Why Do Dogs Lick Faces or Jump on Humans?

Body language and signals play an important role in the lives of dogs, as they use their bodies to communicate their intentions and feelings in the same way that we use sounds and spoken language.  These signals appear to be mostly inherited and instinctive, although they need to learn when to use them most effectively.  Dogs will try to use the same signals during their interactions with humans as they do when “talking” to each other, which can lead to all kinds of confusion.  Humans are guilty of doing this as well.

Let Me Lick You!!!

When a dog meets a human, he wants to be friendly and signals this by his forward movement, his “friendly” expression, and by his attempts to lick the person’s mouth.  Most people recognize this and wants to be friendly too, but, being a human, smiles, puts their hands on the dog and moves their head so he can only lick their chin at the most.  Licking is an appeasement gesture that signals that he is no threat to the person.  He does this hoping that they won’t attack him, as he doesn’t know the person well and is not completely sure of their character.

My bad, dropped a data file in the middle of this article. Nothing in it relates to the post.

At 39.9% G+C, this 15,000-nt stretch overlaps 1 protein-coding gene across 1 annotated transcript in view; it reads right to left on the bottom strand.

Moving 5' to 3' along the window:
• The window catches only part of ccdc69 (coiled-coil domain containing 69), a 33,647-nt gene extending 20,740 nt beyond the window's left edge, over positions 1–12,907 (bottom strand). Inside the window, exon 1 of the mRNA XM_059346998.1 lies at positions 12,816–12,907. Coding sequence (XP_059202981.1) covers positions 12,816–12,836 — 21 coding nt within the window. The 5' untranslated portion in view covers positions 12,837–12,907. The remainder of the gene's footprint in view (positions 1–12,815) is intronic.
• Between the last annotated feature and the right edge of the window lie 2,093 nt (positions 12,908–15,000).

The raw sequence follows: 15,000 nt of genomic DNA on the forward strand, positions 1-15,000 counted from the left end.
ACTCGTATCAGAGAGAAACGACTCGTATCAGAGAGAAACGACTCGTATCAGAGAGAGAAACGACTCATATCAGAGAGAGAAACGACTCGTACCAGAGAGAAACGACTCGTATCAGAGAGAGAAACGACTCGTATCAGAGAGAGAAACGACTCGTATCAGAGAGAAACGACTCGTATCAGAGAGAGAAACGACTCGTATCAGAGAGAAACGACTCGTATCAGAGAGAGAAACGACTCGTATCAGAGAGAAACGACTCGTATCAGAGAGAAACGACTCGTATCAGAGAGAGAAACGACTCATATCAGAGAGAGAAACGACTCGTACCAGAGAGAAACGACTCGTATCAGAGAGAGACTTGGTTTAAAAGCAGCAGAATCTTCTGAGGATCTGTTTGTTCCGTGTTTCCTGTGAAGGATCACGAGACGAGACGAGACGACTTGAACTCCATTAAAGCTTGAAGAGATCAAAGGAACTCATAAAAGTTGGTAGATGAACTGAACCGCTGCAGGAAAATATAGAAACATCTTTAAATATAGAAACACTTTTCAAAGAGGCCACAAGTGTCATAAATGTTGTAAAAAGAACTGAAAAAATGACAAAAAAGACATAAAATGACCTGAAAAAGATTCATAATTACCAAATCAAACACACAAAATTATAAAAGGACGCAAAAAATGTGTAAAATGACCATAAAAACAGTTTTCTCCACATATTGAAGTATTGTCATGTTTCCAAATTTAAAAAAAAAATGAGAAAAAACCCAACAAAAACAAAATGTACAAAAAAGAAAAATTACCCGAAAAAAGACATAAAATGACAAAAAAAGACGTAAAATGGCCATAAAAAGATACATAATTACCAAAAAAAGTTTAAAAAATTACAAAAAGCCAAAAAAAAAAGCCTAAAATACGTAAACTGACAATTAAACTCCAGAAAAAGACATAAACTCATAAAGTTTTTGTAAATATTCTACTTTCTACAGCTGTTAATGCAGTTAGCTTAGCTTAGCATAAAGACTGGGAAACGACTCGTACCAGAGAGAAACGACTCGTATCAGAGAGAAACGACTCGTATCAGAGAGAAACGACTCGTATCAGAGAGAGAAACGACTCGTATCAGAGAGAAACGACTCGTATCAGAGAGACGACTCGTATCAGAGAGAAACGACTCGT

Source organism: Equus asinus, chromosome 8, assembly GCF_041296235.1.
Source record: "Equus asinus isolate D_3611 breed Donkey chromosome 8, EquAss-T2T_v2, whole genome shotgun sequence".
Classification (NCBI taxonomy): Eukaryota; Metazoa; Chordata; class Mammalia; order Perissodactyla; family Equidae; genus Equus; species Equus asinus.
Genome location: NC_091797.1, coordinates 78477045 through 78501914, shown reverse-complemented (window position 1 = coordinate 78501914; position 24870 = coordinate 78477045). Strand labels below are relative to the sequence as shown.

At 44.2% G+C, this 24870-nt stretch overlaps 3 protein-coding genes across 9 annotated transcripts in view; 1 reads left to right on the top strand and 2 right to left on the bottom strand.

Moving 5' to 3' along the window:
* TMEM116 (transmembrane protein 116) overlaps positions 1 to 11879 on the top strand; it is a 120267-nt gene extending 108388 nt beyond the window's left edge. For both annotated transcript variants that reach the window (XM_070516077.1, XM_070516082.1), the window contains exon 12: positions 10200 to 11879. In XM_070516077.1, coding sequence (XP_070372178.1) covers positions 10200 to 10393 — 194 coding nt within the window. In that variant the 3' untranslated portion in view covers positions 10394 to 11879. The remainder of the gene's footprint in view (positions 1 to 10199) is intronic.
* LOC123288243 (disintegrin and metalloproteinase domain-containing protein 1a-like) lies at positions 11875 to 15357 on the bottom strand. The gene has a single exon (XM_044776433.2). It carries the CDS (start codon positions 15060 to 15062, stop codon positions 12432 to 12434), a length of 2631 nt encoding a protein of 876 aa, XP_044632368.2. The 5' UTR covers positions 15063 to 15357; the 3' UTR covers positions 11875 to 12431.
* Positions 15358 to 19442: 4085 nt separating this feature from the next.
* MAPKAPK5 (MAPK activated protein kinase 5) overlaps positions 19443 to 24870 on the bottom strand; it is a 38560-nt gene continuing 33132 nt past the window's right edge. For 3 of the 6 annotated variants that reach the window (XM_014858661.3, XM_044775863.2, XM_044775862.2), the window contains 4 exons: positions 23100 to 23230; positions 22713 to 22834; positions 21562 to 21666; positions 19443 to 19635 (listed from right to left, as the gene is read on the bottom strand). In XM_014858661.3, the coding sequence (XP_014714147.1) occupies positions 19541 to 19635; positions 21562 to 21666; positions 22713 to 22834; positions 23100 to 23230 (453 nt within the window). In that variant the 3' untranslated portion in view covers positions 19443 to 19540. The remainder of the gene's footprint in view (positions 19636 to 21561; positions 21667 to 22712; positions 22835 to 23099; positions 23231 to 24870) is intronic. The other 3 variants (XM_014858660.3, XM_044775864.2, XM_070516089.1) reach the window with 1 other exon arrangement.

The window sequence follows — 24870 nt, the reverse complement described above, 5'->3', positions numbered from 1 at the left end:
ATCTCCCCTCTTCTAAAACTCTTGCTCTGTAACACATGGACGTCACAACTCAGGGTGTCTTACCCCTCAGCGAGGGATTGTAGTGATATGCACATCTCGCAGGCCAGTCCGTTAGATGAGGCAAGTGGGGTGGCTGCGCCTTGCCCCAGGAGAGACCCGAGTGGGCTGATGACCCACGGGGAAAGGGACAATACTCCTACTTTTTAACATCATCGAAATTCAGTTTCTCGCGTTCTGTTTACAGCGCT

Most dogs have a special bond with their owners, and licking the mouth has become a ritualized greeting.  This action has its origins in the behavior of puppies in the wild who would lick the mouths of adults returning to the nest to get them regurgitate food they were carrying in their stomachs–something that is not likely to happen to your dog I hope.

Let Me Jump on You!!

Dogs that know you well will signal their greeting with their whole bodies.  They will strain against their leash to get to the person, but their body will be relaxed and not as tense as it would be if they were about to display aggressive behavior.  Their tail wags in a big sweeping movement from side to side, and their facial expression is a happy “grin”.  Dogs jump to get closer to our faces.  As puppies they want to be close enough to lick our mouths.  If this behavior is rewarded when they are young, it becomes a habit later in life.  (Boy do I know that!  My Harley was so cute as a puppy, and now I can’t get him to stop jumping on anyone who walks in the front door.)  They get anxious and excited and will have a wide mouth, pulled-back ears and protruding tongue.  They are seeking assurance from the person that they are accepted.  If a dog has been told not to jump on people in the past, they may still try but will keep their paws low in case they need to get down again quickly.  It is important to assure the dog as soon as possible in order to stop this action and calm them down.

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